Fazilet Hadi, Head of Policy at Disability Rights UK, considers how Disabled people’s organisations can harness their power and expertise to improve how health and care services work with Disabled people.
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The bold ambitions of integrated care systems (ICSs) to improve population health and tackle health inequalities, coupled with greater integration of health and care services, should definitely be a golden opportunity to do things differently and better. However, if ICSs want to prove that this is indeed a new era, they will need to act quickly to involve groups experiencing marginalisation and discrimination, including Disabled people.
There are 14 million Disabled people in the UK, and we are major users of health and care services. We should have a significant voice in how services are prioritised, developed and delivered. Far too often we are solely viewed as patients, who need to be cured or fixed, with a sense of failure if we can’t be. Millions of Disabled people are living with impairments and or long-term health conditions. We need advice and treatment to be empowering, barriers to using health and care services to be removed and joined-up policies and services that tackle societal barriers, which limit our lives and life chances.
'We need advice and treatment to be empowering, barriers to using health and care services to be removed and joined-up policies and services that tackle societal barriers, which limit our lives and life chances.'
The King’s Fund and Disability Rights UK have undertaken research into what would assist positive dialogue between Disabled people and health and care systems, and provide important pointers to the values and activities that could lead to genuine engagement. Undoubtedly, the new ICSs need to challenge existing ways of working and re-orient themselves to face their communities, if real engagement is to take place. But what do Disabled people’s organisations (DPOs) – organisations led by Disabled people that advocate for rights, equality and full inclusion – need to do in order to play their part in achieving change?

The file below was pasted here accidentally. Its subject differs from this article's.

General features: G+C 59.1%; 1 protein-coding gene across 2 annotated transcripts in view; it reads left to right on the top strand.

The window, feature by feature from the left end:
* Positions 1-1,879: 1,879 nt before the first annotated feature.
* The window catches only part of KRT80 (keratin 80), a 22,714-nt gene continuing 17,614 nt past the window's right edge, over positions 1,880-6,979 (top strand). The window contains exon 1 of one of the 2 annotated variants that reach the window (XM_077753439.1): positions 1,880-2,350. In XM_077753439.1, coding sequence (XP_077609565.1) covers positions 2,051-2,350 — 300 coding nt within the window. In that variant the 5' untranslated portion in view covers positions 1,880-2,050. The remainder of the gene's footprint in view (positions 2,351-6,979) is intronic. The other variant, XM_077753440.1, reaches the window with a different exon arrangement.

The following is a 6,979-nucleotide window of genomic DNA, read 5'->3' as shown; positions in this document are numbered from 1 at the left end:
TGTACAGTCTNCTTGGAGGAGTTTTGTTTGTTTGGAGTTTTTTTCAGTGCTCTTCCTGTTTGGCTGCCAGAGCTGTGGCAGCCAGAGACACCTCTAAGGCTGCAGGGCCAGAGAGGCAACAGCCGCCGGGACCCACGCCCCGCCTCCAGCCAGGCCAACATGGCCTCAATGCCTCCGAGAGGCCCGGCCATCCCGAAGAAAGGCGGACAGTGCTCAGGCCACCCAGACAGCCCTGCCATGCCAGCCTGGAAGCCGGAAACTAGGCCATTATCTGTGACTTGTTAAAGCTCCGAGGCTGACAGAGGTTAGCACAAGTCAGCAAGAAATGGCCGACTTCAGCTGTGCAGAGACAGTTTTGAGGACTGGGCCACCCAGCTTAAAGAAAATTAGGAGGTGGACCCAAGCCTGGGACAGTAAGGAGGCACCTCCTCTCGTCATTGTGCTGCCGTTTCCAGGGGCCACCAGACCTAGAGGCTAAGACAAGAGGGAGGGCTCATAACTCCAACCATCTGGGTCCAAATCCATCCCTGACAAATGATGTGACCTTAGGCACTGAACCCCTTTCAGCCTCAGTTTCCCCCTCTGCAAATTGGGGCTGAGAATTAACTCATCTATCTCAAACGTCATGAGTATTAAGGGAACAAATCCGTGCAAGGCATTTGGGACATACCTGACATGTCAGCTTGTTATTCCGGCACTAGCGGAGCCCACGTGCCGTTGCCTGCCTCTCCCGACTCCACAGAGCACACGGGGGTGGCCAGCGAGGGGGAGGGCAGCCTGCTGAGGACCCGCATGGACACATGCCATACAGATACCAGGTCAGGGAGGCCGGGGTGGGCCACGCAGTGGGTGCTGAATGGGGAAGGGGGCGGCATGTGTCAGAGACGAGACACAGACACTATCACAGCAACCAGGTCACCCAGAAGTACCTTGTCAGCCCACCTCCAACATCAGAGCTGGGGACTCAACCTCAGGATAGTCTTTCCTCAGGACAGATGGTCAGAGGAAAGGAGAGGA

There is no simple answer to this question, as DPOs find themselves battered by funding cuts and poor commissioning practice, and dependent on fixed-term funding. Indeed, many DPOs have not survived the massive cuts to the voluntary sector over the past decade. However, I know that the passion and commitment to change the world with and for Disabled people will motivate DPOs to make the most of the opportunities that ICSs present.
'I know that the passion and commitment to change the world with and for Disabled people will motivate DPOs to make the most of the opportunities that ICSs present.'
The following are four ways in which DPOs could improve dialogue between Disabled people and ICSs.
Ensure your local ICS recognises Disabled people as a group it needs to engage with. Ensure the ICS is collecting, analysing and acting on information about Disabled people in its area including population data, evidence of health inequalities and barriers to health and care services. A good first step could be to ask ICSs for reports they have on the circumstances of Disabled people and the impact of health inequalities.
Consider which bodies within an ICS are best to engage with, from groups with a strategic overview to local groups based in a place or a service. Discuss with Disabled members and activists how their capabilities, skills and interests can best be deployed, to influence strategic, policy and service change. This could involve discussing with DPOs and Disabled people which bodies within the ICS should be prioritised for input and engagement.
Work with voluntary and community bodies, in particular those representing other groups that are discriminated against, to raise shared systemic issues that need to be challenged and to establish engagement mechanisms and payment for participants. A good first step might be to contact voluntary sector umbrella bodies to ask that they convene groups experiencing discrimination, to identify areas of shared concern.
Ensure that Disabled people know about the new ICS and have information about how services are changing. Work with the ICS to support more Disabled people to understand how they can influence the wider system, as well as how they can influence change to clinical and service areas that most affect them. This might involve asking the ICS to produce information in a range of formats that explain the new health and care arrangements and how to engage with them.
DPOs already have a wealth of experience in how best to influence and work with health and care services and can learn from best practice and from each other. We need to signal the willingness of Disabled people to engage with ICSs and keep them true to their ambition to improve population health and tackle health inequalities. Let’s make the most of this new opportunity.
Our long read with Disability Rights UK explores how disabled people are currently involved in health and care system design, and what good might look like. It's available online, in easy read format and as a BSL video.